“So, we planned a second one, and we had it last Wednesday night,” Schmaltz said.
Schmaltz said the first program had featured messages from pastors.
“The second time, instead of having priests and pastors from all the churches, we had lay people speak,” Schmaltz said. We covered quite a few of the churches and business people in town. And we had a little more sharing about prayer and peace, and I really tried last time to get high schoolers and younger kids involved.”
“We had one young girl do a poem of peace,” she said. “Then, we had two girls, Kimberly Leier and Sasha Klein do a song. It’s called, ‘Prayer of the Children.'”
“I got chills,” Schmaltz said of her response to the selection. “There were lots of tears in the audience when they sang because it was so beautiful.”
Schmaltz said she contacted First Lutheran Church to invite members of their praise and worship band to perform. “I knew that they had some young kids who played guitars and drums, so they did some music for us.”
“We also had a guitarist from Little Flower School, we had a guitarist from Harvey, we had a guitarist from Belcourt and some singers. We all shared music and prayer. We had people who hadn’t been there the first time,” Schmaltz said.
“Then,” Schmaltz added, “We had a group of people who I had contacted from different faiths because I knew they sang. I contacted Pam Anderson, and people at First Lutheran Church. She found some music for us, and we practiced one time and we shared a song together because I said I didn’t only want to be united in prayer, but I wanted to be united in song, too.”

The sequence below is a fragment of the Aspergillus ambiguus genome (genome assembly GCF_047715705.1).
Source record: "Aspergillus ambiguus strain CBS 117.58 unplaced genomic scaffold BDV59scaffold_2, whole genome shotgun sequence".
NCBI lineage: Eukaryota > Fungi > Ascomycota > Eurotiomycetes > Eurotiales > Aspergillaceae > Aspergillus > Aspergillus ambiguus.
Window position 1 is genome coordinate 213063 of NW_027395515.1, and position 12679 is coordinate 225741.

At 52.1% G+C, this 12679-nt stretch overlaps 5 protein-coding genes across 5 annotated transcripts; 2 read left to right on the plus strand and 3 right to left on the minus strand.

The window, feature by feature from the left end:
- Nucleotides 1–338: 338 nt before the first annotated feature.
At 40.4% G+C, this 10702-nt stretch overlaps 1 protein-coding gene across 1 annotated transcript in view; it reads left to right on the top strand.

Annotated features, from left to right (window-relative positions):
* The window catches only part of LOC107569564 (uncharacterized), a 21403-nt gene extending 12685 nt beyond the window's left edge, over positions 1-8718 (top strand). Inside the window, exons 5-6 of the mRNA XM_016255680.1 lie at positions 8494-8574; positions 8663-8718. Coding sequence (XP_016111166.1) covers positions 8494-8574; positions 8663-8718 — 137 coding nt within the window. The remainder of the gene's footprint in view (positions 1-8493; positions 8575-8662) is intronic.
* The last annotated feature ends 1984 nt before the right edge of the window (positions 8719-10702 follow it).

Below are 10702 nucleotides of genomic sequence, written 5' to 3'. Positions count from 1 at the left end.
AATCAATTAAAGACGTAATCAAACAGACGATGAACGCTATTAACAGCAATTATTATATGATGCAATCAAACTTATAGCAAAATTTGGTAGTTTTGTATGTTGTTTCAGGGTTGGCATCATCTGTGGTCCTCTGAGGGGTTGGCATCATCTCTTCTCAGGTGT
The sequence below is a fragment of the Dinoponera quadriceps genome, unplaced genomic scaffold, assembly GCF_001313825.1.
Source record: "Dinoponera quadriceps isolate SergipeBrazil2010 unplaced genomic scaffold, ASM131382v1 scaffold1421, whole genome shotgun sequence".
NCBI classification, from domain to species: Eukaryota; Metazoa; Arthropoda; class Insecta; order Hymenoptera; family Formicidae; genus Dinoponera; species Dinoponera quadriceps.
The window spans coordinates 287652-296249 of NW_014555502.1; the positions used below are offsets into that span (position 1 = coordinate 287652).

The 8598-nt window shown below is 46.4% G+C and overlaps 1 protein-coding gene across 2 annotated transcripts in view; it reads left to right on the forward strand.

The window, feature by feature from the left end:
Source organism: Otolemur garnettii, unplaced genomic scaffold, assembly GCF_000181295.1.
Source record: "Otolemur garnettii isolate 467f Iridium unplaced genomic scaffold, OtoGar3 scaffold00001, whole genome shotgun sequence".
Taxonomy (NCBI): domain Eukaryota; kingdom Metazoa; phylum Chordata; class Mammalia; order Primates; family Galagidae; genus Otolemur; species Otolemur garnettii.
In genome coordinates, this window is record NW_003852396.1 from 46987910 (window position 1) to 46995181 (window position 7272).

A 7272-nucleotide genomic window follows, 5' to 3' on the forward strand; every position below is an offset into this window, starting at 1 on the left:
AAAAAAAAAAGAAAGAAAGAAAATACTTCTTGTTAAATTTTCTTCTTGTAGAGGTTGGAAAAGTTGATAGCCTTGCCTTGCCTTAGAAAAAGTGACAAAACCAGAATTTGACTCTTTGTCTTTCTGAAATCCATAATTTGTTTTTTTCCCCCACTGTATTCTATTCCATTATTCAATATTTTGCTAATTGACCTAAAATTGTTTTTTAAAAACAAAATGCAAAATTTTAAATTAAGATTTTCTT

“We’ve had such an overwhelming response from the community,” Schmaltz said. “Everybody that’s attending is loving it and asking for more, so we’re actually planning two more for August.”
In addition to a tentative Aug. 5 meeting, organizers plan to hold a second gathering Aug. 19. The second program would be held the evening before first day of school. Schmaltz said she plans to hold the event at an earlier time to allow for family picnics and early bedtimes. She said volunteers would try to arrange for food trucks to come to the program.
Schmaltz said a volunteer organizing the August programs, who works as a teacher, suggested “we make it about praying for our children and teachers.”
“It’s so peaceful,” Schmaltz said of United in Prayer. “Everybody’s loving it.”
Schmaltz noted she heard of a national prayer event happening in September. “A lot of people are planning to go to Washington, D.C., to pray for our nation,” she said.
“I wouldn’t want to travel to a place that has a high number of COVID cases, but we could contact every church in town and have each church praying together on the same night for the same cause: peace in our world,” Schmaltz said.
“This is something really positive,” Schmaltz said of United in Prayer. I think we’re all a little on the depressed side being cooped up with COVID. A lot of people are living in fear and the thing is to try to live in faith, not fear, and really pray.”
“Because when you pray, it’s something really positive,” Schmaltz added. “We’re just trying to get people back to their faith. We get so busy in our lives that sometimes we put our faith on the back burner, and when we’re depressed, we need faith. We need to look where that light’s coming from.”